Towards a more robust and effective policy response to migrant integration in small towns and rural areas

‘Integration happens in every village, city and region where migrants live, work and go to school or to a sports club’, as stated in the Action Plan on Integration and Inclusion. The involvement of the local level in designing and implementing integration measures is therefore crucial. The Whole-COMM final Policy Brief provides EU policymakers with actionable recommendations to overcome obstacles and promote inclusive local communities.

Little research has been done in the past two decades on how medium-sized towns, small towns  and rural areas (SMsTRAs) are responding to the challenges of migrant integration, despite these localities having received a great share of asylum-seekers and refugees that reached Europe in the last decade. While the EU acknowledges that effective integration policies at the local level are pivotal for nurturing cohesive and inclusive communities across Europe, EU policy documents rarely make explicit reference to these localities. 

The Whole-COMM project has aimed to fill these gaps, analyzing migrant integration policies and governance in 40 SMsTRAs in eight EU countries. Researchers crucially found that integration policies in these localities are largely underdeveloped. In particular, while some localities developed integration measures on the areas of language and access to employment, policies on social integration, promoting political participation, intercultural dialogue, and discrimination remain largely underdeveloped, hindering long-term societal inclusion of migrants. 

This final Policy Brief highlights six main factors that – Whole-COMM has found – are obstructing the development of more inclusive and effective integration policies in SMsTRAs, including the following:

  1. Most localities do not have institutional bodies or officials dedicated to migrant integration and trained personnel.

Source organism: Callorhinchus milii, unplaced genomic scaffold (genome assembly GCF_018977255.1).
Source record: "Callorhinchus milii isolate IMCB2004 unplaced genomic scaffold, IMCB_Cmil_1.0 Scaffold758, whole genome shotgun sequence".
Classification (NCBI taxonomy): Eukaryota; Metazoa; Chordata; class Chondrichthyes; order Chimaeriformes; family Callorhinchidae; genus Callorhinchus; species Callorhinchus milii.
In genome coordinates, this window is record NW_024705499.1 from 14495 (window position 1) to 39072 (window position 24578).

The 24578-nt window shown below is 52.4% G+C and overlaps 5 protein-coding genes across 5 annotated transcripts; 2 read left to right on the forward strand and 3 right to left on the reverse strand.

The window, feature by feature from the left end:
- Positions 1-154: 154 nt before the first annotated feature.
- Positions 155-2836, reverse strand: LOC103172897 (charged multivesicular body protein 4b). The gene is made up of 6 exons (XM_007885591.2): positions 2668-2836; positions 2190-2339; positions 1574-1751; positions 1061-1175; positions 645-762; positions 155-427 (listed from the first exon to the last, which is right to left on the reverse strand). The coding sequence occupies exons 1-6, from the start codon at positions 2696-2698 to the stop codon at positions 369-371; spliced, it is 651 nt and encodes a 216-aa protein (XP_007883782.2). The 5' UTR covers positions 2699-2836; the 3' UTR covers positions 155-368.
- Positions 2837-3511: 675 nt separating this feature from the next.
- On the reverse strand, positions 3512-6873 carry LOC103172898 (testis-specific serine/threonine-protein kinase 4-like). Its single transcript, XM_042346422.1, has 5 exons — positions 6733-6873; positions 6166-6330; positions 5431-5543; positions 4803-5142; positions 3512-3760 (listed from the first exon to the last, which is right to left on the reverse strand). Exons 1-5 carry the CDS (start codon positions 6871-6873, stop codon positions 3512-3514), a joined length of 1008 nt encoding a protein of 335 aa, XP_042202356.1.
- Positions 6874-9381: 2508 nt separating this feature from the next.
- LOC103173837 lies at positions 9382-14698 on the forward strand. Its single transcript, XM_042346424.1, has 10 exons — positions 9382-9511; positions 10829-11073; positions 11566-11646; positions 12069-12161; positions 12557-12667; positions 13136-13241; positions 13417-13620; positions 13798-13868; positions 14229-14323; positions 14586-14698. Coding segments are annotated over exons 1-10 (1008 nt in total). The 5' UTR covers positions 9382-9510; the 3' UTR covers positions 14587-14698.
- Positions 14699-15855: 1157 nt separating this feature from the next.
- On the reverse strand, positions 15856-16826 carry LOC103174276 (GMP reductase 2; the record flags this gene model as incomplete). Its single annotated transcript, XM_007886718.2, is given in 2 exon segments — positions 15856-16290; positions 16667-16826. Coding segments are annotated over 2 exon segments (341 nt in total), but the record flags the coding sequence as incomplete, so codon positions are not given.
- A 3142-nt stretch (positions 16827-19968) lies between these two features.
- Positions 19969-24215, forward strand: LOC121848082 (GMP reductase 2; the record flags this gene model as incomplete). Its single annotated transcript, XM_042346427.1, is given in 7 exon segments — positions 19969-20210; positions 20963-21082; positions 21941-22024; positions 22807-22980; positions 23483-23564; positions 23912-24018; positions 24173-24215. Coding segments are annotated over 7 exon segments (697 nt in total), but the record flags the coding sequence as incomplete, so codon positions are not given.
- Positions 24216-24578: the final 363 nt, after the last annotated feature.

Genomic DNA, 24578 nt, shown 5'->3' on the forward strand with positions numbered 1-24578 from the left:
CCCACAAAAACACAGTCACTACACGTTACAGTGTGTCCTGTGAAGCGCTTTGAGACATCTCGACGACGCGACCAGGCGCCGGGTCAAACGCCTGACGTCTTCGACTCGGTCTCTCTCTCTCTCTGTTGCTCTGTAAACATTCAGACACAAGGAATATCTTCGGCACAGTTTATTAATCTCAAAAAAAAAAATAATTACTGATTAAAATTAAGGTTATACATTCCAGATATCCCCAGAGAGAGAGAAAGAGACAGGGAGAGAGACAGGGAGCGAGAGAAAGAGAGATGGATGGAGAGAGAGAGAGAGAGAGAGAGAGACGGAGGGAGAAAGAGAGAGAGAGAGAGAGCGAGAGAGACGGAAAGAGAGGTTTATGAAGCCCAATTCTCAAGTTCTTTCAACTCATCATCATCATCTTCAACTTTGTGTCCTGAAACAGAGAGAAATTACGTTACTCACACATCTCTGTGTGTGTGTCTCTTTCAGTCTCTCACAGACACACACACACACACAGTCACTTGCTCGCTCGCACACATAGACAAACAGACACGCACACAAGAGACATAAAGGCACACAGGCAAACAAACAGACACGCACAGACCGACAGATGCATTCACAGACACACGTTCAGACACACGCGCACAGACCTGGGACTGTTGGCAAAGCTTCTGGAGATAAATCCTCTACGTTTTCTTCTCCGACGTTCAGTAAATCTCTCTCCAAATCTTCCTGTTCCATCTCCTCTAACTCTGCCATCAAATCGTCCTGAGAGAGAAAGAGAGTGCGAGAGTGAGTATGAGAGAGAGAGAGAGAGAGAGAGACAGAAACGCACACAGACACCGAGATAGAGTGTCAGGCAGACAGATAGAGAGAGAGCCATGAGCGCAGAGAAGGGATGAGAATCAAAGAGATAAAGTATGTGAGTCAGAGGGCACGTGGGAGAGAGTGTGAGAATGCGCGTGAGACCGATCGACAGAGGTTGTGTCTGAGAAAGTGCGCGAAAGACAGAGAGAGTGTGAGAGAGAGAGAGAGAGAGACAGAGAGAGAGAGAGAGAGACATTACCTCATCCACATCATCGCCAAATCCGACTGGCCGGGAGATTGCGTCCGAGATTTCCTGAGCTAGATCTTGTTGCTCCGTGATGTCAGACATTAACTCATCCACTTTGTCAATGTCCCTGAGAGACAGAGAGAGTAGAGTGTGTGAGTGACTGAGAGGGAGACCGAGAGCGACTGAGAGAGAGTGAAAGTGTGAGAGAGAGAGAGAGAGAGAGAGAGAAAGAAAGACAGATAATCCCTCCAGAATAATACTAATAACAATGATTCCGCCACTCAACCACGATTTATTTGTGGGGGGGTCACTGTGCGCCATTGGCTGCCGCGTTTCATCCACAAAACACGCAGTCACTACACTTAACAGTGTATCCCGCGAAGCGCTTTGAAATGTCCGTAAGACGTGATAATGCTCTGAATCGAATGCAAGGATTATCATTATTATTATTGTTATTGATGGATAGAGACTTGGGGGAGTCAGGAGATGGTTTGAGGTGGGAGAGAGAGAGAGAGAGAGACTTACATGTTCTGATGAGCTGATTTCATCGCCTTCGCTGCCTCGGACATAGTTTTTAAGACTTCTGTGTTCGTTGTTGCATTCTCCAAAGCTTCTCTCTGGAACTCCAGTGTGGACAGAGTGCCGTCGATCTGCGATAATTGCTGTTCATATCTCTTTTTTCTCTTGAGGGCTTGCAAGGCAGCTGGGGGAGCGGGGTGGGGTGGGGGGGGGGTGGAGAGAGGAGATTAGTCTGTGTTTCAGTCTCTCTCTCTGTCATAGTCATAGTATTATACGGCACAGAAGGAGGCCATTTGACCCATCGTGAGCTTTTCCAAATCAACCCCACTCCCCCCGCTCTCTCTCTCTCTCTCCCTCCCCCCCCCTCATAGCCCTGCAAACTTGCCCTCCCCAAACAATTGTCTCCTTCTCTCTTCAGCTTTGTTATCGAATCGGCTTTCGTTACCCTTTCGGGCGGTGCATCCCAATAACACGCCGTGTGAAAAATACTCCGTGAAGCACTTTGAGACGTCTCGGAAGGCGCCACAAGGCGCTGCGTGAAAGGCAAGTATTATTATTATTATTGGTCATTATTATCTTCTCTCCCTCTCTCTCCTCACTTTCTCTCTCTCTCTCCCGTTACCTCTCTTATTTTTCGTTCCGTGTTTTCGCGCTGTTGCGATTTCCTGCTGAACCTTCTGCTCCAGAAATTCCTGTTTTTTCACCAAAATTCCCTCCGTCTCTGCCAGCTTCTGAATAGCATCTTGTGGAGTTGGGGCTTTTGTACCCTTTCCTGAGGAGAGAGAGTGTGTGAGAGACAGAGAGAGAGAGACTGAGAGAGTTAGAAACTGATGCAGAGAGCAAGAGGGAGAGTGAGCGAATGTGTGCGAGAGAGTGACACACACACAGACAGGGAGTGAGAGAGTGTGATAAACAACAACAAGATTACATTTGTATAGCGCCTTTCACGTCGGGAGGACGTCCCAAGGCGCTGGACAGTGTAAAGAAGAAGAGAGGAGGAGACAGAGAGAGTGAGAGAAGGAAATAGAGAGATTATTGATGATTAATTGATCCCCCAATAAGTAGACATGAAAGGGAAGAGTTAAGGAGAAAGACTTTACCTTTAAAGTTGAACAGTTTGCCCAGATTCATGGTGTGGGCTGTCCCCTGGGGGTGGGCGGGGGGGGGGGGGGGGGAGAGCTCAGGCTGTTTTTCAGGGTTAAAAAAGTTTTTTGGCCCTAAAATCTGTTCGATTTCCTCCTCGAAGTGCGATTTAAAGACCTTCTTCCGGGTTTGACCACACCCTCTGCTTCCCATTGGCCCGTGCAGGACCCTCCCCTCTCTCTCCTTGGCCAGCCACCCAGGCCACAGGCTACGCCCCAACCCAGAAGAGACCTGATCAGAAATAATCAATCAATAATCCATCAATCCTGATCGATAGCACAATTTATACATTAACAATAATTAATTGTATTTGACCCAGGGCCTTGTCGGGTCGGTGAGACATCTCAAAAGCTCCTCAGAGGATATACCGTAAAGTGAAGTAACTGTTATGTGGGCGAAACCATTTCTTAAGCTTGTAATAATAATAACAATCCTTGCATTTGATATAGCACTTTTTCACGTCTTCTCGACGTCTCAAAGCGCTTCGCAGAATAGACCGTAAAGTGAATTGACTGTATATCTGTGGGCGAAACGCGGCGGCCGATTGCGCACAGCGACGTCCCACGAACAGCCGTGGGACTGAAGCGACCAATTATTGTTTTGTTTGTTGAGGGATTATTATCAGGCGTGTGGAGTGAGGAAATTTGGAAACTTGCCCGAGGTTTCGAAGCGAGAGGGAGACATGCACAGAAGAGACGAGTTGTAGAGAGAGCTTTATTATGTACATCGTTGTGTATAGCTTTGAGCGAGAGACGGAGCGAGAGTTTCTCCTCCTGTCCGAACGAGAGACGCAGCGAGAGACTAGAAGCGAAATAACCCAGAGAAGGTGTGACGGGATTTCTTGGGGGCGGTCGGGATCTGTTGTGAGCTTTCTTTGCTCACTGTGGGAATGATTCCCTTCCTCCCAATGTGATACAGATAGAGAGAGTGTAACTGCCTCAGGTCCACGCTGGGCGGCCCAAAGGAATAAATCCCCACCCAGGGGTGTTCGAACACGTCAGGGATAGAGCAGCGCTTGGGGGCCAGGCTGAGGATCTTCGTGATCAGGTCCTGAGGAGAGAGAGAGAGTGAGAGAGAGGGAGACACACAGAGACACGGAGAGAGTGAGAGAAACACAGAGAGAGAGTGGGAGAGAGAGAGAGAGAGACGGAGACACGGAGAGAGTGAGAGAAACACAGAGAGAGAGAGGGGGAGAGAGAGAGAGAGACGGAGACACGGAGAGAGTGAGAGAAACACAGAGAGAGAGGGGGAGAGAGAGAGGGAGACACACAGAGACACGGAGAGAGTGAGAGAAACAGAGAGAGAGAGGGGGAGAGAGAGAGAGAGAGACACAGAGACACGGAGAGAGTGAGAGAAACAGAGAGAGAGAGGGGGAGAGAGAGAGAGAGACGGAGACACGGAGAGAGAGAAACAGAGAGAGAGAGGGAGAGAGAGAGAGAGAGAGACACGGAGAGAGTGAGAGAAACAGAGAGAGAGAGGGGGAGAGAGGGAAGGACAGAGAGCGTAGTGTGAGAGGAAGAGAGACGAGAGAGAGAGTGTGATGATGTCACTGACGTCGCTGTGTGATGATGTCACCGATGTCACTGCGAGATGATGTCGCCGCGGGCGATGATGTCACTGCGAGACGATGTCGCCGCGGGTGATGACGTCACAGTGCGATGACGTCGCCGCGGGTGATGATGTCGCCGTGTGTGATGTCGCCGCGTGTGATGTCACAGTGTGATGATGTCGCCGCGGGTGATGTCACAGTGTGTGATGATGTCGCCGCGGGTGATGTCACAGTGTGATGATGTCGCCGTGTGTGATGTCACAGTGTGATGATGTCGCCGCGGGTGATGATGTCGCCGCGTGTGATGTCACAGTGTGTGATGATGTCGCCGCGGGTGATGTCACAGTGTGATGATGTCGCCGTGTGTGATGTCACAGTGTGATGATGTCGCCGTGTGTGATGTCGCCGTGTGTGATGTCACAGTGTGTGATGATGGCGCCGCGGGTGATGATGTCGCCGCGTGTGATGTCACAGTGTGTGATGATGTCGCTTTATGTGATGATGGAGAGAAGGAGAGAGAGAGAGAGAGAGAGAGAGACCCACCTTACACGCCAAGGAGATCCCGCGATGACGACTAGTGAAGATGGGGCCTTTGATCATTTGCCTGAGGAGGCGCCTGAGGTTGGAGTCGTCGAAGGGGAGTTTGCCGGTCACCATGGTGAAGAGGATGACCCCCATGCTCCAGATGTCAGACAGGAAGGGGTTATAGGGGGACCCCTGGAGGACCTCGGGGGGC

2. Local governments have very limited interactions with higher-level governmental levels, and with other localities, which hampers knowledge-sharing and the diffusion of best practices
  3. EU policies and funding schemes are largely targeting big cities and neglect the unique integration challenges in small localities.
  4. Local stakeholders have very different understandings of migrant integration and many see migrants as primarily responsible for their own integration in local communities, which impacts policy scope & effectiveness
  5. Local integration policy making and governance are increasingly politicized and influenced by political dynamics, including the presence of anti-migrant parties in local councils and dynamics of multi-level party politics.
  6. Local policymakers perceive public attitudes to migration to be highly negative (more than what public attitudes really are, according to available data) which creates barriers to more inclusive integration efforts

To address these challenges and promote the development of more inclusive and robust migrant integration policies in SMsTRAs, the following recommendations are proposed:

  • Promote the involvement of SMsTRAs in EU policy debates and networks to overcome their isolation and improve integration efforts. 
  • Overcoming the marginality of SMsTRAs in current EU-level funding schemes and making additional targeted efforts to increase access to existing EU funds by SMsTRAs (e.g., creating separate funding schemes for small localities, informing local governments of SMsTRAs of available funding schemes, creating a special Technical Assistance Office etc.).
  • Overcoming challenges related to policymakers’ and stakeholders’ understandings of responsibilities for migrant integration, organizing campaigns targeting local policymakers and local stakeholders to promote in SMsTRAs the EU conceptualization of integration as a two-way process
  • Overcoming challenges related to the politicization of integration policymaking, promoting and funding initiatives aiming to depoliticise the migration issue in local debates and improving social interactions among local residents and migrants 
  • Overcoming challenges related to policymakers’ negative perceptions of public attitudes to migration providing evidence-based information about public attitudes to migration and tools on how to develop successful inclusive communication strategies
  • Encourage local governments of SMsTRAs to develop local integration strategies and support them in such efforts.
  • Promote collection of local level data on migrant integration outcomes (and data on implemented local policies) and encourage monitoring of existing policy measures and interventions.
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